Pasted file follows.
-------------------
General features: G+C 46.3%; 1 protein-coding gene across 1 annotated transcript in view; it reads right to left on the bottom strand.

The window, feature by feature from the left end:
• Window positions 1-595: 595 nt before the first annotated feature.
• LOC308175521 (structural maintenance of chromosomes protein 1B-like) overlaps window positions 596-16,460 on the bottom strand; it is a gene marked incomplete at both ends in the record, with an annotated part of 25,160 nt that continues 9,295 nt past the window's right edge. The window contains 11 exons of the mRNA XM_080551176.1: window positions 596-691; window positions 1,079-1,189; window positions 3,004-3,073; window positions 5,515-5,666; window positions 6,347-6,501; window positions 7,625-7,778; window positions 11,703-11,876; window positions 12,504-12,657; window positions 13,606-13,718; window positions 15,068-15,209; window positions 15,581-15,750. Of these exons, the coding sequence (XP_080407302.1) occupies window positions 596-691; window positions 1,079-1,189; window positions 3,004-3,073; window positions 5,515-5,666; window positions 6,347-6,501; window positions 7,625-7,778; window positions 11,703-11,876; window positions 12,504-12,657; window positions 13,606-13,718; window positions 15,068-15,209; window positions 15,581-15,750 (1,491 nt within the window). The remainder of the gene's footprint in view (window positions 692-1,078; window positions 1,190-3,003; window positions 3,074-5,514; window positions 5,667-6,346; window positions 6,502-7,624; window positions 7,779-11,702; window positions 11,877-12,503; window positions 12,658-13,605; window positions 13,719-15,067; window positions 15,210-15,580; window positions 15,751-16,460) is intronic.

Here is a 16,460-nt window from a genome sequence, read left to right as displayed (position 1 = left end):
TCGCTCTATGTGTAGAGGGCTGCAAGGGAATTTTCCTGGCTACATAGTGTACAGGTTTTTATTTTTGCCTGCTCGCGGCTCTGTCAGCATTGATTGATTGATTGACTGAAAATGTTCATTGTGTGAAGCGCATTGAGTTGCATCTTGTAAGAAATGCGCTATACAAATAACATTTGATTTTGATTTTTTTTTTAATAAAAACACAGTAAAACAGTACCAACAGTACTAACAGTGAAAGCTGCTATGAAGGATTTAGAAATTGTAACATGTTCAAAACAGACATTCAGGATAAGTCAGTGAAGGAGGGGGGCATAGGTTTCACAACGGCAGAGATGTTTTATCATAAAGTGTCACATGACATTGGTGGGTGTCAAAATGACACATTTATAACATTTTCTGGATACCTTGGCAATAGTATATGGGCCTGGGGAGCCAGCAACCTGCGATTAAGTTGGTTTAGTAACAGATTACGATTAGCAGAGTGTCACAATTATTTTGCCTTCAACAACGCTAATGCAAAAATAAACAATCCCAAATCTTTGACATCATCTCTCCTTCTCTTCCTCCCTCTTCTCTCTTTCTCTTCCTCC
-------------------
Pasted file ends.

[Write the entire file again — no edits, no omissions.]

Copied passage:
General features: G+C 46.3%; 1 protein-coding gene across 1 annotated transcript in view; it reads right to left on the bottom strand.

The window, feature by feature from the left end:
• Window positions 1-595: 595 nt before the first annotated feature.
• LOC308175521 (structural maintenance of chromosomes protein 1B-like) overlaps window positions 596-16,460 on the bottom strand; it is a gene marked incomplete at both ends in the record, with an annotated part of 25,160 nt that continues 9,295 nt past the window's right edge. The window contains 11 exons of the mRNA XM_080551176.1: window positions 596-691; window positions 1,079-1,189; window positions 3,004-3,073; window positions 5,515-5,666; window positions 6,347-6,501; window positions 7,625-7,778; window positions 11,703-11,876; window positions 12,504-12,657; window positions 13,606-13,718; window positions 15,068-15,209; window positions 15,581-15,750. Of these exons, the coding sequence (XP_080407302.1) occupies window positions 596-691; window positions 1,079-1,189; window positions 3,004-3,073; window positions 5,515-5,666; window positions 6,347-6,501; window positions 7,625-7,778; window positions 11,703-11,876; window positions 12,504-12,657; window positions 13,606-13,718; window positions 15,068-15,209; window positions 15,581-15,750 (1,491 nt within the window). The remainder of the gene's footprint in view (window positions 692-1,078; window positions 1,190-3,003; window positions 3,074-5,514; window positions 5,667-6,346; window positions 6,502-7,624; window positions 7,779-11,702; window positions 11,877-12,503; window positions 12,658-13,605; window positions 13,719-15,067; window positions 15,210-15,580; window positions 15,751-16,460) is intronic.

Here is a 16,460-nt window from a genome sequence, read left to right as displayed (position 1 = left end):
TCGCTCTATGTGTAGAGGGCTGCAAGGGAATTTTCCTGGCTACATAGTGTACAGGTTTTTATTTTTGCCTGCTCGCGGCTCTGTCAGCATTGATTGATTGATTGACTGAAAATGTTCATTGTGTGAAGCGCATTGAGTTGCATCTTGTAAGAAATGCGCTATACAAATAACATTTGATTTTGATTTTTTTTTTAATAAAAACACAGTAAAACAGTACCAACAGTACTAACAGTGAAAGCTGCTATGAAGGATTTAGAAATTGTAACATGTTCAAAACAGACATTCAGGATAAGTCAGTGAAGGAGGGGGGCATAGGTTTCACAACGGCAGAGATGTTTTATCATAAAGTGTCACATGACATTGGTGGGTGTCAAAATGACACATTTATAACATTTTCTGGATACCTTGGCAATAGTATATGGGCCTGGGGAGCCAGCAACCTGCGATTAAGTTGGTTTAGTAACAGATTACGATTAGCAGAGTGTCACAATTATTTTGCCTTCAACAACGCTAATGCAAAAATAAACAATCCCAAATCTTTGACATCATCTCTCCTTCTCTTCCTCCCTCTTCTCTCTTTCTCTTCCTCC